When creating an array like in the sketch

#include <Lib.h>

int myArray[Lib::len];

void setup() {}

void loop() {}

the variable len must be an integer constant that is known at compile time. Like shown in the sektch, I want to put the length of the array into a library and get it from there. The problem is that for this to work, you have to initialize the constant already in the .h file, which is against proper library standards. This is how you would do this (.h file of the library):

class Lib {
    static const int len = 4;

The .cpp file doesn't even have to contain anything in this case. The proper way to do things in a library would be like this though:

The .h file:

class Lib {
    static const int len;

The .cpp file:

#include "Lib.h"

const int Lib::num = 4;

But if done like this, len doen't have a value at compile time since the sketch only includes the .h file and not the .cpp file.

Is there any way to intitialize an array in a sketch with its length coming from a library while maintaining proper library design?

  • 2
    Header files are there to define stuff that is used by the library functions as well as by the consumer code. So if both need access to the length variable, why should it be improper library design to define the length in the header file? For example all information of MCU registers and their name to number mapping are declared in headers. – Peter Paul Kiefer Nov 11 '19 at 16:34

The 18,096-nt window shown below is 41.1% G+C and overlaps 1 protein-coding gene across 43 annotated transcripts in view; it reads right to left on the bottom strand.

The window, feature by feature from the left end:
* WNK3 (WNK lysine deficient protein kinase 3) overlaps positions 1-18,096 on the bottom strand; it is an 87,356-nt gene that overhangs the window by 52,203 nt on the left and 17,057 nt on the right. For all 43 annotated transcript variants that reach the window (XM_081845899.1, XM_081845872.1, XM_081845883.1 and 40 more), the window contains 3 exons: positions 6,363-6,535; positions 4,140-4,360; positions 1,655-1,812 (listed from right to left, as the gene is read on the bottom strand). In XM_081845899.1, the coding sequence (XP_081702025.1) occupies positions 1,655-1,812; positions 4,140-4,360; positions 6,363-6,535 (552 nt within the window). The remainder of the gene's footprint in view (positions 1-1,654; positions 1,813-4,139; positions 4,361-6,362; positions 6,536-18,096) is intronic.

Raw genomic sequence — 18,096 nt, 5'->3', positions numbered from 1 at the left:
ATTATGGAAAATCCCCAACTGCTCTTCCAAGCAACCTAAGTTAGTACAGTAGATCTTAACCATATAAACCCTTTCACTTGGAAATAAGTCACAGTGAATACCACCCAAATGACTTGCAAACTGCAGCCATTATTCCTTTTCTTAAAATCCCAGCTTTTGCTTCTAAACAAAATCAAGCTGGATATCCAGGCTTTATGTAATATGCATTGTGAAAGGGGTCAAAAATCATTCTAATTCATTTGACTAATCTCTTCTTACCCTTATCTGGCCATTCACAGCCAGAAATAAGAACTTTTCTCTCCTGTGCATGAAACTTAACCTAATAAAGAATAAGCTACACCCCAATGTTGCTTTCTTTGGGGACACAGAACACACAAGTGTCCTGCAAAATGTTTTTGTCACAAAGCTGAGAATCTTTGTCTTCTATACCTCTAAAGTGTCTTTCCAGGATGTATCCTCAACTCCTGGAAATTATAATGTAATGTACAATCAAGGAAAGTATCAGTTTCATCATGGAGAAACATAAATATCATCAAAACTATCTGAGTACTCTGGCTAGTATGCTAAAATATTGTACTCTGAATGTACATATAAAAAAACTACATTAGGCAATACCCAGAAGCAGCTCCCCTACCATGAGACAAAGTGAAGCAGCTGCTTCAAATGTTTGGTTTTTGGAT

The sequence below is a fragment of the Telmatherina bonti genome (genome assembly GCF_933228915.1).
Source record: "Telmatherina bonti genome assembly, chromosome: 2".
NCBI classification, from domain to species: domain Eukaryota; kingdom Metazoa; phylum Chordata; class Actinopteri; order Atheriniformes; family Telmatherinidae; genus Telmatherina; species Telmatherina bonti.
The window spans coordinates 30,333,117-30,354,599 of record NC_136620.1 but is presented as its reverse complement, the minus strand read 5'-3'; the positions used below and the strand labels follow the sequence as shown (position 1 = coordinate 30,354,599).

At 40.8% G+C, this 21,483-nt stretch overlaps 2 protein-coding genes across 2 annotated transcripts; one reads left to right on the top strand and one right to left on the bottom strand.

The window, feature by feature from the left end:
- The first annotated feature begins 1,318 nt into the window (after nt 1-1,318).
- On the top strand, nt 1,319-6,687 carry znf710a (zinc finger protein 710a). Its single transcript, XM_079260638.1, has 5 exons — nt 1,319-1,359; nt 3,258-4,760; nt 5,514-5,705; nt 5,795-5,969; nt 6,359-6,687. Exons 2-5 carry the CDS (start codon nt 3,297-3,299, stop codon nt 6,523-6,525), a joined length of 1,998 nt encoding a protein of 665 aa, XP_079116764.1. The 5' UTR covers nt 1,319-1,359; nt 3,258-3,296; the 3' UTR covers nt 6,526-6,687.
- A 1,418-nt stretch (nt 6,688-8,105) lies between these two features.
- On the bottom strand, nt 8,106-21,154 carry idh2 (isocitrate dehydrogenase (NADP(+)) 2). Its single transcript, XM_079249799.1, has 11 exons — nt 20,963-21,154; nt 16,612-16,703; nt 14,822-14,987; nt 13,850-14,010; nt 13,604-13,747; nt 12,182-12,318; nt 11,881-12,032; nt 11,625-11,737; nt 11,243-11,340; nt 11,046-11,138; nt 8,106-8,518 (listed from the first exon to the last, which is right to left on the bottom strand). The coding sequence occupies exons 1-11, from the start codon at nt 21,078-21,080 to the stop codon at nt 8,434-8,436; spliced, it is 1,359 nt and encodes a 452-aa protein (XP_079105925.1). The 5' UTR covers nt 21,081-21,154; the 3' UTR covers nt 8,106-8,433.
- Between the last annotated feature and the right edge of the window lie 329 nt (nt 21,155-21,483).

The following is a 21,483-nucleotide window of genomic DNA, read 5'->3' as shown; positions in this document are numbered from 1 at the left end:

There is absolutely nothing wrong with putting it in the header.

§9.4.2/4 If a static data member is of const integral or const enumeration type, its declaration in the class definition can specify a constant-initializer which shall be an integral constant expression (5.19). In that case, the member can appear in integral constant expressions. The member shall still be defined in a name- space scope if it is used in the program and the namespace scope definition shall not contain an initializer.

Since you're just using it as a simple constant "integral" value there is nothing wrong with putting it in the header.

| improve this answer | |
  • So the answer is "Just do it this way, even though the initialization is not in the .cpp file as with everything else"? Or is there any other way? – LukasFun Nov 11 '19 at 16:34
  • 1
    The answer is "Just do it this way since this is the right way to do it as you have a static const integral type" – Majenko Nov 11 '19 at 16:41
  • @LukasFun You can define a constant in the header and use this to initialize the static member in the cpp File. You can also use this constant in the sketch at compile time. But that would be a worse solution (IMHO at least). – Peter Paul Kiefer Nov 11 '19 at 16:41

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